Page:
In the summer of 1963, I was one lucky high school kid to have graduated. I dodged an F for attempting a math question that was framed improperly on the final exam. Even then, I required grace marks to graduate. Yet, I was audacious enough to want to go to the college. I had no money, and my parents couldn’t afford to support me financially while my brother backed off from helping because he thought I was not college material. Instead, he earnestly wished I accepted some low paying job.
I didn’t know what college was about and why I wished to attend. It was an intuitive desire but not a realistic option. My mom knew I wanted to go to college. So, she went on a hunt to get loan money for my college tuition. She looked for a loan all summer long in the village and the neighboring villages. My college tuition was the subject of discussion at daily dinner. Just a week before the deadline for the college application passed, we secured a loan from a relative. My two sisters helped me with books, supplies, and living expenses. I shared a room with another student. I lived on rice and pickles that I prepared daily that academic year yet managed to kick off a growth spurt.
I majored in biological sciences. I had no idea how to study, so I asked the next door senior student for help. His advice was for me to take down the notes on lectures and memorize. Did I memorize! I memorized chemistry notes even when I was getting a haircut. Things got tougher because I was not only memorizing science but the English vocab, grammar, and syntax. It was a tough task, but I got tougher with it. First semester results put me on top in the class. I found my way and my self-confidence.
In the final examination, I scored well and applied for veterinary medicine. Unfortunately, or fortunately, on the final hour, a state government minister snatched my seat for his nephew. My exciting prospects turned into a nightmare. I didn’t know what to do; most college admissions for the year ended already. After a desperate search, I managed to join a newly started college in Kothagudem, Khammam district to redo a Pre-university course. Further memorization in science earned me a medical college admission the following year. It was unbelievable; I never dreamt of being a doctor! I had no words to describe the overnight election of my fortunes, pride, and prestige. I became a medical doctor in a twist of fate. Lost opportunity the year before seeded greater opportunity in my career.
People encounter problems or roadblocks regularly all through life. Exploring or going after every opportunity may not be a sure shot, but some are bound to materialize. The deliberate effort, talent, hard work, competence, and good luck tip success. The Positive and proactive people look for the opportunities in the face of adversity. That is my attitude. For every problem I face, I make a point to look deep into the hidden opportunities, alternatives paths, maximizing the gains, minimizing the losses, and finally finding escape routes in unavoidable circumstances. A mindset of hope and expectation in the moment of a looming disaster optimizes the best possible outcomes.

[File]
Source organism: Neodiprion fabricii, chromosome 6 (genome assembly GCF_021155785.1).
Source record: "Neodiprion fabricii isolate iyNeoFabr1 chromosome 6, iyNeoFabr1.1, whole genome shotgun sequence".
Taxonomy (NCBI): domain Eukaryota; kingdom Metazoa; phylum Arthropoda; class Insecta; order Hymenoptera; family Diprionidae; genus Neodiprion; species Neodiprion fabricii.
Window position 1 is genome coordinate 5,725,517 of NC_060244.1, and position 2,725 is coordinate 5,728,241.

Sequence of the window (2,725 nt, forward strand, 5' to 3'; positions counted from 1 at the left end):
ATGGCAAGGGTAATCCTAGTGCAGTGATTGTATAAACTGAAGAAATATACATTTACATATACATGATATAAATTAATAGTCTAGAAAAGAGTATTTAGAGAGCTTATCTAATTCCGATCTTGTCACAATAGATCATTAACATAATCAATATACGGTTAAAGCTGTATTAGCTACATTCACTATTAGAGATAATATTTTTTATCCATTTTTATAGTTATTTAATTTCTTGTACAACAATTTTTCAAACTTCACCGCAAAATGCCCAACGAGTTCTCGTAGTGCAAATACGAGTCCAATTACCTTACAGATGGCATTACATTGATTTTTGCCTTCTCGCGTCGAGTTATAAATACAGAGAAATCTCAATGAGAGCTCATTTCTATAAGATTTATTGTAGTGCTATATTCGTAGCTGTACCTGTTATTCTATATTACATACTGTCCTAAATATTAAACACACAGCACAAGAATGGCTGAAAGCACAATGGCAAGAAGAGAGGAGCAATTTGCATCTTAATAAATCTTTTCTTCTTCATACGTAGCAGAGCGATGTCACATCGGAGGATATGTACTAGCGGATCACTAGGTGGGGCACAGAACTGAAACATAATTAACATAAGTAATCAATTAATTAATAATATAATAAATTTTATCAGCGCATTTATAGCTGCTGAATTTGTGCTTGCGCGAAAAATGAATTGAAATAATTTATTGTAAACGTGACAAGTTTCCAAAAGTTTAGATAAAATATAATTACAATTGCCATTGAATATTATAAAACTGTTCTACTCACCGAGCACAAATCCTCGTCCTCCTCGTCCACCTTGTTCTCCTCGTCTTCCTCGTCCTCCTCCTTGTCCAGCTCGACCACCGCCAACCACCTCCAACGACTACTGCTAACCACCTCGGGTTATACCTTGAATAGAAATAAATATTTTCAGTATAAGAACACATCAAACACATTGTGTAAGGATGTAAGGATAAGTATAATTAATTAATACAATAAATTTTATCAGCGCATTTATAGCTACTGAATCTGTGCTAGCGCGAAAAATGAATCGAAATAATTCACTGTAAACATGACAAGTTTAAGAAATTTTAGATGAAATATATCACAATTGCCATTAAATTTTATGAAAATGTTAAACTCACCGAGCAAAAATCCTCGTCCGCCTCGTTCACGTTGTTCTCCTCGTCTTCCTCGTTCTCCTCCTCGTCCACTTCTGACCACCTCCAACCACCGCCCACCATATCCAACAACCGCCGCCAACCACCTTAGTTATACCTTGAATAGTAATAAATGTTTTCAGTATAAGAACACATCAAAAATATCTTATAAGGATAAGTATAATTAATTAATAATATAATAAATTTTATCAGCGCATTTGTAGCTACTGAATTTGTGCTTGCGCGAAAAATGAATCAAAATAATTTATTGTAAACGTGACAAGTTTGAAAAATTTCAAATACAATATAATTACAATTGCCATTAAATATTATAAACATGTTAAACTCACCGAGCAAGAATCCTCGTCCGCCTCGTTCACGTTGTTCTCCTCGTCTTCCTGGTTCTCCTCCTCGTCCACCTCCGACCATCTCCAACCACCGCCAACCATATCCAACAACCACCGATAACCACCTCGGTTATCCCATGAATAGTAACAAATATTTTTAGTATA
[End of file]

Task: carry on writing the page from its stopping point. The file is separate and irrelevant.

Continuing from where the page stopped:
Is the “problem” real or life’s routine? Is going to school a problem? Is learning a problem? Is finding a job a problem? Is courtship a problem? Is marriage a problem? Is unemployment a problem? Are lost opportunities a problem? Is loss of money, business, power, and control a problem? Is living a problem? They are the exciting opportunities to indulge and enjoy life. The word “problem” is a misnomer; indeed, it is a challenge to a creative success. It is the lifeline for excitement, celebration, gratification, and glory in life.
Now, why do people see and respond to the same events or situations differently? Someone’s problem becomes another’s opportunity? One’s loss is a gain to the other in a stock market. Someone is fired and another is hired. A broken relationship implants a promising new one. In the circus of life, a problem-mindset profits growth-mindset. Can you see how someone’s problem is an opportunity to others? So, in reality, all problems are challenges. The idea of challenge evokes a growth mindset–a free-associative thinking to create and innovate every opportunity whereas the notion of a “problem” instills fear, anxiety, and irrational fear in the mind. It is not what happens but how you see it that matters most. Cognitive psychology taught us switching our thoughts, words, images, and imaginations at will can foster the growth mindset.
Classify your problems:
At any given moment, take stock of all the issues and set them into the self (personal), work, business, financial, relationship, or service compartments. Then, categorize them into urgent, important, or mundane; short term or long term; trivial or life changing; overt or covert. Then, check on the consequences of each of those issues on your finances, job, and relationships etc. First, understand and clarify the depth, degree, and urgency of the issue and then prioritize your actions. Never forget to keep the end in the mind.